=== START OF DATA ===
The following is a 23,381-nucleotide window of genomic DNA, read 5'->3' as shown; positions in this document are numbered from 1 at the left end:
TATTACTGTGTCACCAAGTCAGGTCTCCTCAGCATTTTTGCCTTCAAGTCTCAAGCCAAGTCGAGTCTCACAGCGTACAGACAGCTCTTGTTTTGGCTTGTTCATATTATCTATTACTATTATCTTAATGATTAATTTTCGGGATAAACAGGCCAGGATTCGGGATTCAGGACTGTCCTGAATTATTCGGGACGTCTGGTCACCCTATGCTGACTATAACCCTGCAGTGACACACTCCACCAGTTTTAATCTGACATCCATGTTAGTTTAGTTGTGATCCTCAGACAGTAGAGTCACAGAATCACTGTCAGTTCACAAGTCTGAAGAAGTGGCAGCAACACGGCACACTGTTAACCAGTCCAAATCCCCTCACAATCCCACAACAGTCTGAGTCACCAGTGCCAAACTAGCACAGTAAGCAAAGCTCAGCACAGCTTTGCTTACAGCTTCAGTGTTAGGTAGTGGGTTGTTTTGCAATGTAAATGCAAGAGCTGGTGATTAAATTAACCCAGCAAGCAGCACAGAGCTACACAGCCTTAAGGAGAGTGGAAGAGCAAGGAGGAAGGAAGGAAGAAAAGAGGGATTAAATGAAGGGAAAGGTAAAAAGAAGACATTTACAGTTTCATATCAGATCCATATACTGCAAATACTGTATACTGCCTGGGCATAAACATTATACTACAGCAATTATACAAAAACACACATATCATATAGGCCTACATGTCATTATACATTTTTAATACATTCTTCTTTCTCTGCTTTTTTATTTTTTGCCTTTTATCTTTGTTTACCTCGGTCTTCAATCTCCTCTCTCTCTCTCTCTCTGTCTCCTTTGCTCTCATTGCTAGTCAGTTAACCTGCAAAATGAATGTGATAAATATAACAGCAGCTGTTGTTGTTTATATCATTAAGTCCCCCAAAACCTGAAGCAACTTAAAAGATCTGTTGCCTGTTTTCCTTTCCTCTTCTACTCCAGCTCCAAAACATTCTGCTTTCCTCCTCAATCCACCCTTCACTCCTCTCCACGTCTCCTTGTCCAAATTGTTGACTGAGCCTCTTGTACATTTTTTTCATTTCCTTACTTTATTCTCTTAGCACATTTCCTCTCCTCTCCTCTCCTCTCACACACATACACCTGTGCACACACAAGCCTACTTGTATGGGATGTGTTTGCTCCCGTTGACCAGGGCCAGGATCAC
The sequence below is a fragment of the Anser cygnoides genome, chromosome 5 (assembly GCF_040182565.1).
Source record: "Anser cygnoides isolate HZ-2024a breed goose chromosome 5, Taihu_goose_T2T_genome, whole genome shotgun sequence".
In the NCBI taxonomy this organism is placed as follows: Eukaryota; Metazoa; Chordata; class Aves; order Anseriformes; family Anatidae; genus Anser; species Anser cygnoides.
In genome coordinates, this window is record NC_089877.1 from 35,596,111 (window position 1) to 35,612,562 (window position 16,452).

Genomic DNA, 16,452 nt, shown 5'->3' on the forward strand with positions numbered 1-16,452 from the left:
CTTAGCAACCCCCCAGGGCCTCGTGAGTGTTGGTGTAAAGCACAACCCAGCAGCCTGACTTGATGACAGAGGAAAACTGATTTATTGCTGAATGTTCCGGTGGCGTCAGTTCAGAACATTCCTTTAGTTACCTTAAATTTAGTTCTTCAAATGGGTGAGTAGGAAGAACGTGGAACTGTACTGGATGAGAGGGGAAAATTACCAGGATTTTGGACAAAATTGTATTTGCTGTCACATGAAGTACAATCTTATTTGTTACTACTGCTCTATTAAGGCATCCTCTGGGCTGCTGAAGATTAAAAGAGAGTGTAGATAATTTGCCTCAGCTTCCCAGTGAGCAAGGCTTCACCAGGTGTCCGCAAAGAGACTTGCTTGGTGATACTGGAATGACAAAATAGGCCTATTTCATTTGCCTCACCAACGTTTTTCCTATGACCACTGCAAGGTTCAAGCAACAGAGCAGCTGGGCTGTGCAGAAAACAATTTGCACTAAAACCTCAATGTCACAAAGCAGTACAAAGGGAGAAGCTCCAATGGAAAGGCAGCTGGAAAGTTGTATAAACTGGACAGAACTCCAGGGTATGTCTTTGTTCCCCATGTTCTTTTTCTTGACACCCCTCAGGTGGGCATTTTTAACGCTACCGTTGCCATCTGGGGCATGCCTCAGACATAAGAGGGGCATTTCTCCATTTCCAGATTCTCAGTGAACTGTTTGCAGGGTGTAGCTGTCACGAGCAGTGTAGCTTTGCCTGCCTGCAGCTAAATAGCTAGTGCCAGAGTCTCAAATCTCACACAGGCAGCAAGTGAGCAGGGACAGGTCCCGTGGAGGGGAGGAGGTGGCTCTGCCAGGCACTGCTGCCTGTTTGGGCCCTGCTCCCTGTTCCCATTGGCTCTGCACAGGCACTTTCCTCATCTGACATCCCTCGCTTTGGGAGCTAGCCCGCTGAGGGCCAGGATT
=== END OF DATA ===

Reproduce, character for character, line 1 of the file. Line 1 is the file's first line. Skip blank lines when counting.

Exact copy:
The following is a 23,381-nucleotide window of genomic DNA, read 5'->3' as shown; positions in this document are numbered from 1 at the left end: